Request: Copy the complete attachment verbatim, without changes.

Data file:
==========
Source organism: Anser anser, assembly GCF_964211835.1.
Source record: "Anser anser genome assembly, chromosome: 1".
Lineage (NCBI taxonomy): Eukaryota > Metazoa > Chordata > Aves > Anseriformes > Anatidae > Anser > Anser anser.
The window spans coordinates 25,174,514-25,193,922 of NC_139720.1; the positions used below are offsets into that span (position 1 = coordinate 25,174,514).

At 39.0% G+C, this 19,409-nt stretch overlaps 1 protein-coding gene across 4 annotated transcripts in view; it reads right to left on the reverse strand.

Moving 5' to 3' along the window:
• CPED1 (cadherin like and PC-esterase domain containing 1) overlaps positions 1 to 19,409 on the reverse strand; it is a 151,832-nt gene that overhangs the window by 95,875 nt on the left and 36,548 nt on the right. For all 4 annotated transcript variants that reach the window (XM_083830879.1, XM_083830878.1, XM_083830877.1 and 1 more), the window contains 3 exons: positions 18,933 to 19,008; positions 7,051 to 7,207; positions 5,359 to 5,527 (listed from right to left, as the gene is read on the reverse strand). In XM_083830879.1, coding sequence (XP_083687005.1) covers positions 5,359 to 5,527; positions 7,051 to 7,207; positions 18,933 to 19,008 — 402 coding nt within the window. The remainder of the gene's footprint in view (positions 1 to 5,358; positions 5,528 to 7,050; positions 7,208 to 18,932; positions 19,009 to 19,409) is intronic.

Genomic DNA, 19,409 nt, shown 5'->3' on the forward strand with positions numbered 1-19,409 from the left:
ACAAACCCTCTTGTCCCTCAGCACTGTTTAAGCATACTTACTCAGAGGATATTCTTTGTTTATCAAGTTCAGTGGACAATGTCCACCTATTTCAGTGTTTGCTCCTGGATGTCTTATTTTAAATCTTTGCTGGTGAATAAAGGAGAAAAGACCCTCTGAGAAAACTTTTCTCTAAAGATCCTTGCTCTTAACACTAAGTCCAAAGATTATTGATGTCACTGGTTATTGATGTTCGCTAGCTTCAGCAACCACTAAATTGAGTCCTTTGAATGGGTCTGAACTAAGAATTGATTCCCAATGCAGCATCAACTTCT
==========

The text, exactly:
Source organism: Anser anser, assembly GCF_964211835.1.
Source record: "Anser anser genome assembly, chromosome: 1".
Lineage (NCBI taxonomy): Eukaryota > Metazoa > Chordata > Aves > Anseriformes > Anatidae > Anser > Anser anser.
The window spans coordinates 25,174,514-25,193,922 of NC_139720.1; the positions used below are offsets into that span (position 1 = coordinate 25,174,514).

At 39.0% G+C, this 19,409-nt stretch overlaps 1 protein-coding gene across 4 annotated transcripts in view; it reads right to left on the reverse strand.

Moving 5' to 3' along the window:
• CPED1 (cadherin like and PC-esterase domain containing 1) overlaps positions 1 to 19,409 on the reverse strand; it is a 151,832-nt gene that overhangs the window by 95,875 nt on the left and 36,548 nt on the right. For all 4 annotated transcript variants that reach the window (XM_083830879.1, XM_083830878.1, XM_083830877.1 and 1 more), the window contains 3 exons: positions 18,933 to 19,008; positions 7,051 to 7,207; positions 5,359 to 5,527 (listed from right to left, as the gene is read on the reverse strand). In XM_083830879.1, coding sequence (XP_083687005.1) covers positions 5,359 to 5,527; positions 7,051 to 7,207; positions 18,933 to 19,008 — 402 coding nt within the window. The remainder of the gene's footprint in view (positions 1 to 5,358; positions 5,528 to 7,050; positions 7,208 to 18,932; positions 19,009 to 19,409) is intronic.

Genomic DNA, 19,409 nt, shown 5'->3' on the forward strand with positions numbered 1-19,409 from the left:
ACAAACCCTCTTGTCCCTCAGCACTGTTTAAGCATACTTACTCAGAGGATATTCTTTGTTTATCAAGTTCAGTGGACAATGTCCACCTATTTCAGTGTTTGCTCCTGGATGTCTTATTTTAAATCTTTGCTGGTGAATAAAGGAGAAAAGACCCTCTGAGAAAACTTTTCTCTAAAGATCCTTGCTCTTAACACTAAGTCCAAAGATTATTGATGTCACTGGTTATTGATGTTCGCTAGCTTCAGCAACCACTAAATTGAGTCCTTTGAATGGGTCTGAACTAAGAATTGATTCCCAATGCAGCATCAACTTCT